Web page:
Saturday, February 15, 2003
A good read: Sunday's New York Times magazine has an excellent first-person article by Harriet McBryde Johnson, a lawyer and disabled rights activist. Johnson recounts her experiences with Princeton professor Peter Singer -- the man who maintains that animals have more right to life than infants (if their parents don't want them).
It is a chilly Monday in late March, just less than a year ago. I am at Princeton University. My host is Prof. Peter Singer, often called -- and not just by his book publicist -- the most influential philosopher of our time. He is the man who wants me dead. No, that's not at all fair. He wants to legalize the killing of certain babies who might come to be like me if allowed to live. He also says he believes that it should be lawful under some circumstances to kill, at any age, individuals with cognitive impairments so severe that he doesn't consider them ''persons.'' What does it take to be a person? Awareness of your own existence in time. The capacity to harbor preferences as to the future, including the preference for continuing to live.
At this stage of my life, he says, I am a person. However, as an infant, I wasn't. I, like all humans, was born without self-awareness. And eventually, assuming my brain finally gets so fried that I fall into that wonderland where self and other and present and past and future blur into one boundless, formless all or nothing, then I'll lose my personhood and therefore my right to life. Then, he says, my family and doctors might put me out of my misery, or out of my bliss or oblivion, and no one count it murder.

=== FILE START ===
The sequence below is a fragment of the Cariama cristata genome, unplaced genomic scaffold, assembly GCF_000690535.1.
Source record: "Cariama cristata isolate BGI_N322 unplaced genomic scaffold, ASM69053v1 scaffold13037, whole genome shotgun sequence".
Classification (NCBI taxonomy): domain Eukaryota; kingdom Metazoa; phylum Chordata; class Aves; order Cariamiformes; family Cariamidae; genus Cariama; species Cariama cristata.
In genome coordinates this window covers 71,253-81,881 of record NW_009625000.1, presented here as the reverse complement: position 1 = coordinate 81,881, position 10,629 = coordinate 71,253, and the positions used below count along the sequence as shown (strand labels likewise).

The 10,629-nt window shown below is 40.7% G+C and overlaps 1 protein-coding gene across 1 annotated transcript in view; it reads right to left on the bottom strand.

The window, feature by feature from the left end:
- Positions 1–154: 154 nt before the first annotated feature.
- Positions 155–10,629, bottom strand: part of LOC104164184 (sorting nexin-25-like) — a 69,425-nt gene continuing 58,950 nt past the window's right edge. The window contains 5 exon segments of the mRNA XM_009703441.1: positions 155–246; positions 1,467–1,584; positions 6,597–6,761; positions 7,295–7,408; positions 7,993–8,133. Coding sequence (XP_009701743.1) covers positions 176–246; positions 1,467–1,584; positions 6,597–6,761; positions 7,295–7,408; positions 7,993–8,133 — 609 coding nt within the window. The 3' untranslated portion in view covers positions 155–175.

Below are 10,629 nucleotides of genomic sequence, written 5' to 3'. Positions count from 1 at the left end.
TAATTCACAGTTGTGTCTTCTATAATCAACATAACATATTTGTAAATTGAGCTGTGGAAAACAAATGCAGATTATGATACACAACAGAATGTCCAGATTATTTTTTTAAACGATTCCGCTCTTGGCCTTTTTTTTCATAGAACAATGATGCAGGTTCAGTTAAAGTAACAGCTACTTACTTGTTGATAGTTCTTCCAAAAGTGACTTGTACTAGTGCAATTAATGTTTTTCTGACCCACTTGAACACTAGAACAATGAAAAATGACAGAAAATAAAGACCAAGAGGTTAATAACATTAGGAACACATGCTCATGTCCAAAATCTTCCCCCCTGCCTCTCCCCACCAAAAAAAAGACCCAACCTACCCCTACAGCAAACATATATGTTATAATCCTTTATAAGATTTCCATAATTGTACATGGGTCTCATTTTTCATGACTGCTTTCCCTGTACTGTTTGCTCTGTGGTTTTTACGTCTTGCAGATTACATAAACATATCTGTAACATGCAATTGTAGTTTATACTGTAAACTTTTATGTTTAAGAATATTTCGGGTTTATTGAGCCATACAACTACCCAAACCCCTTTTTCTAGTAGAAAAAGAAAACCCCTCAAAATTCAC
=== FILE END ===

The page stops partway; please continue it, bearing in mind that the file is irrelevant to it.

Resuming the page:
Like Johnson, I find Singer's views despicable -- something not to far from Nazi Germany -- that someone who espouses his views is a professor at a prestigous university like Princeton is also disheartening (though not unsurprising). However, through the course of her interaction with Singer, she is less outraged about Singer and his views.
The change in her attitude reminded me of something Rod Dreher recently wrote at National Review Online about "The Mouth from the South" CNN founder Ted Turner. After reading Dreher's piece, I don't despise Turner, for his anti-Christian statements, like I once did. Instead, I feel more pity for a really sad man.
I don't quite pity Singer, because the ideas he espouses are dangerous, but he is a human being.